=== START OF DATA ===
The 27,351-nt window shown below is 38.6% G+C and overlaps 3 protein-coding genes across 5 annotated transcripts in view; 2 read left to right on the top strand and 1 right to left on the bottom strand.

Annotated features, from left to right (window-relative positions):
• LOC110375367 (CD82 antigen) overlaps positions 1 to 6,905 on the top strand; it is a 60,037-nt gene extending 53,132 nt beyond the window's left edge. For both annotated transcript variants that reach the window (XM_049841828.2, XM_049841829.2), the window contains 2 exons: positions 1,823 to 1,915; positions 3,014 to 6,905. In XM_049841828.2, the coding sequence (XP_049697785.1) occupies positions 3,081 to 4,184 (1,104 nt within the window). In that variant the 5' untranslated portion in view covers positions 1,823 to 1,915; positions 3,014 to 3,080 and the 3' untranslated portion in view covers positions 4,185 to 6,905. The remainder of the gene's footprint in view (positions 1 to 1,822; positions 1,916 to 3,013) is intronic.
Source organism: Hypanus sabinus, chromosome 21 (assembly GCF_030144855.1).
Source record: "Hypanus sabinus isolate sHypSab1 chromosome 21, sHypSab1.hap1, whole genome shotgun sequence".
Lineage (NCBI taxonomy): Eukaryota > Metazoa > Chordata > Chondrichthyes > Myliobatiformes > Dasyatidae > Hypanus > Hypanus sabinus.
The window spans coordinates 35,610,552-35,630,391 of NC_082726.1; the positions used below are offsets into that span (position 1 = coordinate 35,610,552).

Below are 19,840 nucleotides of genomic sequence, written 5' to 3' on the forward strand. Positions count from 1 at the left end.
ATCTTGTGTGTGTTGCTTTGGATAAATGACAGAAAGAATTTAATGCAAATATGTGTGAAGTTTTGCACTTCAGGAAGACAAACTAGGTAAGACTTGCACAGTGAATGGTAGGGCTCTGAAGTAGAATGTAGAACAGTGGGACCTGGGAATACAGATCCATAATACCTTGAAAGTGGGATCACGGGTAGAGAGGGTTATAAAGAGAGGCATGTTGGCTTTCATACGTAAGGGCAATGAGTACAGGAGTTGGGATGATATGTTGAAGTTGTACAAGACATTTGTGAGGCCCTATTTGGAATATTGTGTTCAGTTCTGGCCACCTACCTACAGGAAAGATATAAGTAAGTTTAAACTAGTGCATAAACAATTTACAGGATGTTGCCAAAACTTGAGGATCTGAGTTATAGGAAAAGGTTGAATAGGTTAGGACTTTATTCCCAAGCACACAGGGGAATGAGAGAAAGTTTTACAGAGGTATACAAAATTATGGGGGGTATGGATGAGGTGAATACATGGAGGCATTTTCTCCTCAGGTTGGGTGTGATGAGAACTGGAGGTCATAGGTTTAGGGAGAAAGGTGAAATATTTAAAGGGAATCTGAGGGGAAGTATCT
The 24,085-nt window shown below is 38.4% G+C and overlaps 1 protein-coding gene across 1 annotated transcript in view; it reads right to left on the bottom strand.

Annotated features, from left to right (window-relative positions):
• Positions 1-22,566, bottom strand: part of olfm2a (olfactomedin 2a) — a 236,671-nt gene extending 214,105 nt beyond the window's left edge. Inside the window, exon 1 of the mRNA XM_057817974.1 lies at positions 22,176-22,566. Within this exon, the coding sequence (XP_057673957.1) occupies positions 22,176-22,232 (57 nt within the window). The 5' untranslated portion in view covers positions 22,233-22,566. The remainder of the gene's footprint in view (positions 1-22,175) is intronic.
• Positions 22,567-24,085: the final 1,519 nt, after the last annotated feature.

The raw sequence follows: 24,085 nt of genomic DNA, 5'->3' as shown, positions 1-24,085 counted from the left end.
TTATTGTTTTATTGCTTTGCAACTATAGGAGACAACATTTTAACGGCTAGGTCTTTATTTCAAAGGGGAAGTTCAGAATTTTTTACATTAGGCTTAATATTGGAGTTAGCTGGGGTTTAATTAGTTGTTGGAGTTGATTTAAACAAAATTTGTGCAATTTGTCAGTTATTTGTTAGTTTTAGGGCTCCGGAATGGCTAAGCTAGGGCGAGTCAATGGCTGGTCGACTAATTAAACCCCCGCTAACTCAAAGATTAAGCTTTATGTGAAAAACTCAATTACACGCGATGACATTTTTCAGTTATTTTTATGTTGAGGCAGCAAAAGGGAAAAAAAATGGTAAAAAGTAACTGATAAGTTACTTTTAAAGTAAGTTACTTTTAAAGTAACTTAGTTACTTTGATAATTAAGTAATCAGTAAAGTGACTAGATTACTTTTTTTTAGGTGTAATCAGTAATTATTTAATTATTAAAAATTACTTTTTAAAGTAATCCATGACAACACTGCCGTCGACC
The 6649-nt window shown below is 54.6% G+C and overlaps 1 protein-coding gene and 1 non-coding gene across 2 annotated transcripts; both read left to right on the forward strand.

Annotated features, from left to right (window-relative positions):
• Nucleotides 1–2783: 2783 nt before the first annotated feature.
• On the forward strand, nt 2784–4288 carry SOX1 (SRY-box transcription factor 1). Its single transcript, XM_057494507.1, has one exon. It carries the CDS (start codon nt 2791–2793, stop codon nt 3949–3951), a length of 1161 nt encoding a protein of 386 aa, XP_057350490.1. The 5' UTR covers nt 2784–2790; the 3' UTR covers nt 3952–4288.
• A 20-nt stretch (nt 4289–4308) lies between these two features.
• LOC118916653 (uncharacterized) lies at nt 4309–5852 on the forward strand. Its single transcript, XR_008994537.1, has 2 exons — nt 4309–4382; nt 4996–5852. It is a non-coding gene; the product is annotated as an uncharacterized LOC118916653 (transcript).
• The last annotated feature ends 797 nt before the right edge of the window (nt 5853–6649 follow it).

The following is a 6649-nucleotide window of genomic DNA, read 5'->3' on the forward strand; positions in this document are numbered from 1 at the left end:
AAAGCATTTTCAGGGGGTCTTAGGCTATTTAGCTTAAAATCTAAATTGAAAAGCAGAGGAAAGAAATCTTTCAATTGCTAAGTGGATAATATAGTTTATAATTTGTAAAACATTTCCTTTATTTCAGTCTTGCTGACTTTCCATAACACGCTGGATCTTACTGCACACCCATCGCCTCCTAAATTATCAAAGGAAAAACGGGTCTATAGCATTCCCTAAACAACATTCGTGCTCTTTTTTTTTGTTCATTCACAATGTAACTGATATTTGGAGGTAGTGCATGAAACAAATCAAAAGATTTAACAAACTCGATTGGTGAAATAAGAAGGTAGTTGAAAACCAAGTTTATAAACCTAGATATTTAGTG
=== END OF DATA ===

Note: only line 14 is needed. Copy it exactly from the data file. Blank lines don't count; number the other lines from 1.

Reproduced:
The raw sequence follows: 24,085 nt of genomic DNA, 5'->3' as shown, positions 1-24,085 counted from the left end.